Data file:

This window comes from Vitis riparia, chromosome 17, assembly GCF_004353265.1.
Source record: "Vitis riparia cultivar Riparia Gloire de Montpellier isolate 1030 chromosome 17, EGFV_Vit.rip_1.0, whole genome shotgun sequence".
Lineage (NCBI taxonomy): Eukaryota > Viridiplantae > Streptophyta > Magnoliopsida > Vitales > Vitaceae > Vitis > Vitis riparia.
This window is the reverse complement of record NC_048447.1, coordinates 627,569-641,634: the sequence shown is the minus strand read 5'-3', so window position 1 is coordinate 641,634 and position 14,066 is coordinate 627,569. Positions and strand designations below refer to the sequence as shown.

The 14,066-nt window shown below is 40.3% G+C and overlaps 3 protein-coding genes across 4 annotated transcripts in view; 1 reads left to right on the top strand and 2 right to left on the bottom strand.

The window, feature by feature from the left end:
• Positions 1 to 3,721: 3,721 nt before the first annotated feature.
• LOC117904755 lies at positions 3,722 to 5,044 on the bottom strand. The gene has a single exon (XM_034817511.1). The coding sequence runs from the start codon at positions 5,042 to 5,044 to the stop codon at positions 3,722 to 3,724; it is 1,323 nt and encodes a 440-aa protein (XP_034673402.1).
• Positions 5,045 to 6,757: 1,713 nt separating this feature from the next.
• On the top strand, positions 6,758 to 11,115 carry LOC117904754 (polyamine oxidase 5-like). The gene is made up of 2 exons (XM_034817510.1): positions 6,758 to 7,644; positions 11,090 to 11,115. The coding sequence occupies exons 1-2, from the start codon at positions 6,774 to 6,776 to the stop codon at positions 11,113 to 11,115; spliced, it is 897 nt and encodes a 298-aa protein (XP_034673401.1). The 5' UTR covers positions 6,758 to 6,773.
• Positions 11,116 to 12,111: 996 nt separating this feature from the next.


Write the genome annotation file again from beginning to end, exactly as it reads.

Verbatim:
This window comes from Vitis riparia, chromosome 17, assembly GCF_004353265.1.
Source record: "Vitis riparia cultivar Riparia Gloire de Montpellier isolate 1030 chromosome 17, EGFV_Vit.rip_1.0, whole genome shotgun sequence".
Lineage (NCBI taxonomy): Eukaryota > Viridiplantae > Streptophyta > Magnoliopsida > Vitales > Vitaceae > Vitis > Vitis riparia.
This window is the reverse complement of record NC_048447.1, coordinates 627,569-641,634: the sequence shown is the minus strand read 5'-3', so window position 1 is coordinate 641,634 and position 14,066 is coordinate 627,569. Positions and strand designations below refer to the sequence as shown.

The 14,066-nt window shown below is 40.3% G+C and overlaps 3 protein-coding genes across 4 annotated transcripts in view; 1 reads left to right on the top strand and 2 right to left on the bottom strand.

The window, feature by feature from the left end:
• Positions 1 to 3,721: 3,721 nt before the first annotated feature.
• LOC117904755 lies at positions 3,722 to 5,044 on the bottom strand. The gene has a single exon (XM_034817511.1). The coding sequence runs from the start codon at positions 5,042 to 5,044 to the stop codon at positions 3,722 to 3,724; it is 1,323 nt and encodes a 440-aa protein (XP_034673402.1).
• Positions 5,045 to 6,757: 1,713 nt separating this feature from the next.
• On the top strand, positions 6,758 to 11,115 carry LOC117904754 (polyamine oxidase 5-like). The gene is made up of 2 exons (XM_034817510.1): positions 6,758 to 7,644; positions 11,090 to 11,115. The coding sequence occupies exons 1-2, from the start codon at positions 6,774 to 6,776 to the stop codon at positions 11,113 to 11,115; spliced, it is 897 nt and encodes a 298-aa protein (XP_034673401.1). The 5' UTR covers positions 6,758 to 6,773.
• Positions 11,116 to 12,111: 996 nt separating this feature from the next.